Alternatively, you can download the file locally and open with any standalone PDF reader:

https://link.springer.com/content/pdf/10.1007%2Fs12011-017-1003-5.pdf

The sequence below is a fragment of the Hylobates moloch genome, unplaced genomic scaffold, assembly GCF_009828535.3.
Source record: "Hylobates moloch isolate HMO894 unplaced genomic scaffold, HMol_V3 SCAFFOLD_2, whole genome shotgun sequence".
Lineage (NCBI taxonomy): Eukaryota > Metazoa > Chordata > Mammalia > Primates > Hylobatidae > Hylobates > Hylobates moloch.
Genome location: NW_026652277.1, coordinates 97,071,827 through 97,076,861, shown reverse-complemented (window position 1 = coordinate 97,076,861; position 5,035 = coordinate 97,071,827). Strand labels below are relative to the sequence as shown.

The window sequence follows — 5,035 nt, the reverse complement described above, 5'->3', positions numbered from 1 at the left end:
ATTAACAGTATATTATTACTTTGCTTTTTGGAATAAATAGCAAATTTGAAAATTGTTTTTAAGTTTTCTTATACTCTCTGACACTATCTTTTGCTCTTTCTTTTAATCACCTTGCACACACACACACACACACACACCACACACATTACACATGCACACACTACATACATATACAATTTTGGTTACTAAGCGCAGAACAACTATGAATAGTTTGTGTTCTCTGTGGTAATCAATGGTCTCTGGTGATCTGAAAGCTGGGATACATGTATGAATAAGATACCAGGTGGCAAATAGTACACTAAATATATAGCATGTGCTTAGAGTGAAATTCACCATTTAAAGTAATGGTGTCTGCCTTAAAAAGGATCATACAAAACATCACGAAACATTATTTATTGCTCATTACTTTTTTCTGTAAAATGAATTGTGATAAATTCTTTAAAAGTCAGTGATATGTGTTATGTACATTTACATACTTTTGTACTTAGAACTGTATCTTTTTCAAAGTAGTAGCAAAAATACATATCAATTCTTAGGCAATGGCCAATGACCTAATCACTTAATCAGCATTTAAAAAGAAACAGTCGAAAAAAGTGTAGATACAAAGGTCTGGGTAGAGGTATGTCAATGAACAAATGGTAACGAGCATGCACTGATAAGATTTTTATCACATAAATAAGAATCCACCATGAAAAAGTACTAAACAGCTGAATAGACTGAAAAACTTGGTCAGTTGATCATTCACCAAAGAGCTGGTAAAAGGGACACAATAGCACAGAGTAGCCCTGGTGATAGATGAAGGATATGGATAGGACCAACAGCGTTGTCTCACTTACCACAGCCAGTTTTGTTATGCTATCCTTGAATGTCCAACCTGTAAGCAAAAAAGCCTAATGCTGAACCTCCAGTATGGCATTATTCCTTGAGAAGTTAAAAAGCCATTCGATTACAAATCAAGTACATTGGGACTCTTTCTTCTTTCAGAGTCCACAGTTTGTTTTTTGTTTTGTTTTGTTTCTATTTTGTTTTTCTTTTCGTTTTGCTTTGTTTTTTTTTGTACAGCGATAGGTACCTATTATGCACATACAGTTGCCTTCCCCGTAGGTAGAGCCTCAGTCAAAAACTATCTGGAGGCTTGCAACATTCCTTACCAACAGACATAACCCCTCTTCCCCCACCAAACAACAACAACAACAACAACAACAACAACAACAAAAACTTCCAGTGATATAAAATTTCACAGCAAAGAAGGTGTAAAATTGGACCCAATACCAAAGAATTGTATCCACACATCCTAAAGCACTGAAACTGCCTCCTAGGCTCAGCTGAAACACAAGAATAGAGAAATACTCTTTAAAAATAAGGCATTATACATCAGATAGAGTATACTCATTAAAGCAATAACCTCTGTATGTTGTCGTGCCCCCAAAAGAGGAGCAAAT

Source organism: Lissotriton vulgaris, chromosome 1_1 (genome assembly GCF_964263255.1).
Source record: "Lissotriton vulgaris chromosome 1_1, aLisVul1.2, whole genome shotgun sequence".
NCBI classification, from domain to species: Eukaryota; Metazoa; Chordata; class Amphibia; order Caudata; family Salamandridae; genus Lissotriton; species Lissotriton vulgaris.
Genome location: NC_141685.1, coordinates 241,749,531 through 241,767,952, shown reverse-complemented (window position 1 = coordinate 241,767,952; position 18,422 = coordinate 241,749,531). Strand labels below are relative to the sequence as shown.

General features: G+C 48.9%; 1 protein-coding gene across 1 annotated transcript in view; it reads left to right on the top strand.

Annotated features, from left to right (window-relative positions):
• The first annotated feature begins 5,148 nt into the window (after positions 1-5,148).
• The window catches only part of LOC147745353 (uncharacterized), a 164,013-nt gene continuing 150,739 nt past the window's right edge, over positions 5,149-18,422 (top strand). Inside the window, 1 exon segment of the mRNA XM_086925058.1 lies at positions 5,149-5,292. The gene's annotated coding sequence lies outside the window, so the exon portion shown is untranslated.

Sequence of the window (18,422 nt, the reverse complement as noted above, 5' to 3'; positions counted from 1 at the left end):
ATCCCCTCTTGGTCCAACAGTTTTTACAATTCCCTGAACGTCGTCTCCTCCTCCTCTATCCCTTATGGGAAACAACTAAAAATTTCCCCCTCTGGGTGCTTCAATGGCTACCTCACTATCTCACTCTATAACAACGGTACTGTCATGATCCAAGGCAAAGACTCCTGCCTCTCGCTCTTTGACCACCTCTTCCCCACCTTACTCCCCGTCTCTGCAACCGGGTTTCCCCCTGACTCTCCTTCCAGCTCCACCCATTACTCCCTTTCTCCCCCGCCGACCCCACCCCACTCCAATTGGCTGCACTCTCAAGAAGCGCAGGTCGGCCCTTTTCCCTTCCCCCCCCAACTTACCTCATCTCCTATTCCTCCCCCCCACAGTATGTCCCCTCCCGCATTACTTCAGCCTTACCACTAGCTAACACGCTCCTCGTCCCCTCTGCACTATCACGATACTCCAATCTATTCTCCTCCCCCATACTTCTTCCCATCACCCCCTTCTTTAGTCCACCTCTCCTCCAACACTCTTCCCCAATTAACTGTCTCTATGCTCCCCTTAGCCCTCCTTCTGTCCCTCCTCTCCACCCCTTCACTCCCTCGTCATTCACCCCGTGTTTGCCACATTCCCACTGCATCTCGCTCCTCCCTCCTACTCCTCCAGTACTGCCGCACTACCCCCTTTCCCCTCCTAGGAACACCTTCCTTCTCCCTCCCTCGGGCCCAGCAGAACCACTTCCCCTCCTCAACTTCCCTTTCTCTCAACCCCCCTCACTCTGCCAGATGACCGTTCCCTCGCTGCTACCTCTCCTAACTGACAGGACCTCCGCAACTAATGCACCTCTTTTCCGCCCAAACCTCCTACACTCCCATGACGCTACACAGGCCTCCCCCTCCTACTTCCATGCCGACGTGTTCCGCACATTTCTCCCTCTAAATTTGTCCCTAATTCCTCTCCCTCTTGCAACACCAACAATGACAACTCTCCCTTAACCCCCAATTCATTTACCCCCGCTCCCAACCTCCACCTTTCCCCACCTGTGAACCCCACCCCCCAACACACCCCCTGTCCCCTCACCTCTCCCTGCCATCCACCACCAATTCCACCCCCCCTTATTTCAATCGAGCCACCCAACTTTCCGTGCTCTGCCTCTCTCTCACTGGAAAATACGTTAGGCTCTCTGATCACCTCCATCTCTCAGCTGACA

Serum Hepcidin and Soluble Transferrin Receptor in the Assessment of Iron Metabolism in Children on a Vegetarian Diet